Sunday, March 18, 2012

Strategic Clarity

An interesting thing happened several years ago: and it speaks to just how confusing people can get when they try to be ‘too clever by half;’ under the ‘Lancaster House Treaties’ the Royal Navy (the United Kingdom’s Navy) and the French Navy began planning to operate as more or less a combined force, with Royal Navy and Royal Air Force aircraft operating off of a French aircraft carrier and the two navies collaborating with various patrols in support of NATO obligations.

The agreements actually go well beyond that and entail the two nations extending collaboration between their defense forces in virtually every area. Granted that politicians and ambassadors often make statements that are a bit grandiose, but one ambassador recently said of the ongoing collaboration that: “ [t]he long-term future of the partnership is assured thanks to bipartisan … support that will outlast any leadership changes.”

What does this have to do with leadership? Well, two points, actually. First, how could two separate organizations have the same goal? The simple answer is that they really can’t. They can be close, but they will never be the same, except in the rare event that they both face a truly existential threat. But even then they are likely to view the threat differently and they are likely to develop different plans to address the threat. If so, how can they have the same asset being used in both plans simultaneously? Answer: they can’t.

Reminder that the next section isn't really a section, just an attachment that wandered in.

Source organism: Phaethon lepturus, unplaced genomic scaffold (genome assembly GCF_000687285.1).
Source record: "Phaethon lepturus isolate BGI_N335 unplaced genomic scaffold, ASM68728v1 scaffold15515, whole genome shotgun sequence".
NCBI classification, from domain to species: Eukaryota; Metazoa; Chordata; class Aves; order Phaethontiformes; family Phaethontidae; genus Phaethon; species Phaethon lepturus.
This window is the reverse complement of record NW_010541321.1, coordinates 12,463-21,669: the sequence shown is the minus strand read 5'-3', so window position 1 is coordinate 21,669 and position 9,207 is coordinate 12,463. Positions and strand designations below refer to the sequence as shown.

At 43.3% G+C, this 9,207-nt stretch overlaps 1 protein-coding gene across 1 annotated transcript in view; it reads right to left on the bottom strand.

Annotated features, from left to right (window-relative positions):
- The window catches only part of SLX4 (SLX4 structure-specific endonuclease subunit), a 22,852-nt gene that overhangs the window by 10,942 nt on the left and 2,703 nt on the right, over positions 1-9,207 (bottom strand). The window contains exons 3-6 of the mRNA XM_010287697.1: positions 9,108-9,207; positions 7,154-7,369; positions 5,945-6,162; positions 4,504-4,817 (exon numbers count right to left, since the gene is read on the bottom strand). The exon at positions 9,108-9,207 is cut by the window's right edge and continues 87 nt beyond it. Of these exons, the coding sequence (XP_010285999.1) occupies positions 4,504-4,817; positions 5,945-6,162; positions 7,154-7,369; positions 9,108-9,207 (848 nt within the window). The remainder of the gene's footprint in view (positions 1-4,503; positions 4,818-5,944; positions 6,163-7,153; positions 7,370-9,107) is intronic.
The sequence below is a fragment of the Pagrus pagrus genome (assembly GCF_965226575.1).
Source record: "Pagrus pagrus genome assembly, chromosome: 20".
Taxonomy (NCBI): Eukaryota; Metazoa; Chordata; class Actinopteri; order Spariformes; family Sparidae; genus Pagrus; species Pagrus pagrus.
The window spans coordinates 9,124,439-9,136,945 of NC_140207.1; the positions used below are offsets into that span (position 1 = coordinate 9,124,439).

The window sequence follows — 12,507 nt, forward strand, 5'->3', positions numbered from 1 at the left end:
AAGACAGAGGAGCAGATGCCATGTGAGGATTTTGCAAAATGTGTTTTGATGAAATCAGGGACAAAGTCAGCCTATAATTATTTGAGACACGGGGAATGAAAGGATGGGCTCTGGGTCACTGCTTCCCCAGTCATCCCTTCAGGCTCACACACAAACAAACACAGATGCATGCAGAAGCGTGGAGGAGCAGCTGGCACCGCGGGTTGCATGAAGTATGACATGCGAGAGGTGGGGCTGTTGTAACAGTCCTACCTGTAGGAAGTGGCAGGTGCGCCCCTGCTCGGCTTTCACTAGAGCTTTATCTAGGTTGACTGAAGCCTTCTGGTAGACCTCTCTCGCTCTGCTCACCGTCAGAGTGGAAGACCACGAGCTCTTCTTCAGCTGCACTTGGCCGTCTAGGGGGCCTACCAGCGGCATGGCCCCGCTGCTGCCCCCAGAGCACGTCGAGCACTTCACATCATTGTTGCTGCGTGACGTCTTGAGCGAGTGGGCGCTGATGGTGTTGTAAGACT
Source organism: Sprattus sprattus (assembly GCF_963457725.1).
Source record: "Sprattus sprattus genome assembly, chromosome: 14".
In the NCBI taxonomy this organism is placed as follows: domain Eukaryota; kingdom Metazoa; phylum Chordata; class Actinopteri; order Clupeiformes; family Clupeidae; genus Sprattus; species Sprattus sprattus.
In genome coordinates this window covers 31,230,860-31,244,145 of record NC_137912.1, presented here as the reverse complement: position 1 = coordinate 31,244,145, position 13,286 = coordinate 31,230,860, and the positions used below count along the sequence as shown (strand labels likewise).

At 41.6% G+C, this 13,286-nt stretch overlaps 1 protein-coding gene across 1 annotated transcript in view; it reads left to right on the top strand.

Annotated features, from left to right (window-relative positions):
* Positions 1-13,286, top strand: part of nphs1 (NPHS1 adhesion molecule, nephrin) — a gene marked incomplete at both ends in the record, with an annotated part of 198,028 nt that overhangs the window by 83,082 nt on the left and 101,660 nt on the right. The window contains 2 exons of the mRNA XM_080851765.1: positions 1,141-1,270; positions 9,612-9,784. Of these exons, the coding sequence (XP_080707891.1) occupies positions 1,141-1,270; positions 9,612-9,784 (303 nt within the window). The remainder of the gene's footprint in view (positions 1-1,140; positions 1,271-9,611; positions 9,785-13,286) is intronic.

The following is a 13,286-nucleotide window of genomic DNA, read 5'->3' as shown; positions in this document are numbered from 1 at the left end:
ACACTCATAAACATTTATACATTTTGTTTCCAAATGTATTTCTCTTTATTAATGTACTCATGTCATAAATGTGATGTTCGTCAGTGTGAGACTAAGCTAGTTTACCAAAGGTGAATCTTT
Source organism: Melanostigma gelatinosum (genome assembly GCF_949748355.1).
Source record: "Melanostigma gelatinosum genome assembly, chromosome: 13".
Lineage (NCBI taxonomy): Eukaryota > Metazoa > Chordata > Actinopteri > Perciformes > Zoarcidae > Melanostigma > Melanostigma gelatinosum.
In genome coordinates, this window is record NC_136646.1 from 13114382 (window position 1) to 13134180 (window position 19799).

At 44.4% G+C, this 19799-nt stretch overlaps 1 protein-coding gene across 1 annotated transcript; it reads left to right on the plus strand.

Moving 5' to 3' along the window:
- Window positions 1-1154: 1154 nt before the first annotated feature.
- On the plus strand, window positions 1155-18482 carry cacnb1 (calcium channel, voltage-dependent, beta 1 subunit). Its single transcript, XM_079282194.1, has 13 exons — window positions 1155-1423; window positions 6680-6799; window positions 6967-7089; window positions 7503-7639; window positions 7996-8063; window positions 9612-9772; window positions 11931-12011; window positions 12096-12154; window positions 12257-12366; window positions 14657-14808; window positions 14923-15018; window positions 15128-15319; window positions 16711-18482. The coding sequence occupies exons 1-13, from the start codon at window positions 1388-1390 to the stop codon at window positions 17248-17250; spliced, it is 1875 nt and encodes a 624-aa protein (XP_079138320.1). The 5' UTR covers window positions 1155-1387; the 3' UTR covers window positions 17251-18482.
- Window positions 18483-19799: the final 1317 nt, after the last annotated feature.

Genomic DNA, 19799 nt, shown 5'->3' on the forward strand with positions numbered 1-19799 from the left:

Clarity of your goal is the sine qua non of successful leadership. Is it likely that two different countries are going to have the same – precisely the same – goal? Is it even possible? Which suggests that the first time there is real strain this arrangement will be in jeopardy, as will both nation’s plans.

The second point is the comment above: the partnership will outlast leadership changes. For that to be true (and this is true of any interlocking partnership) the ‘leaders’ who come in following any leadership changes will have to agree that whatever were the goals of the past will be their goals. In short, they will not be allowed to change direction. In short, they will not be allowed to lead, only to manage.

The intention here is not to comment on the UK and France and their treaties. They are perfectly free to sign treaties and try to bind themselves to each other. But the lesson any leader should draw from this is this: successful plans, and all successful leaders have good plans that are keys to their success, begin with clarity of goals. Two separate and equal organizations can only with great difficulty have exactly the same goal, and then usually only for a short period of time. Trying to make such arrangements work usually requires a great deal of effort for little product. Further, such an arrangement will severely limit the ‘range of movement’ of the leaders on both sides. Before you enter into any such arrangement, consider that, and then move wisely.


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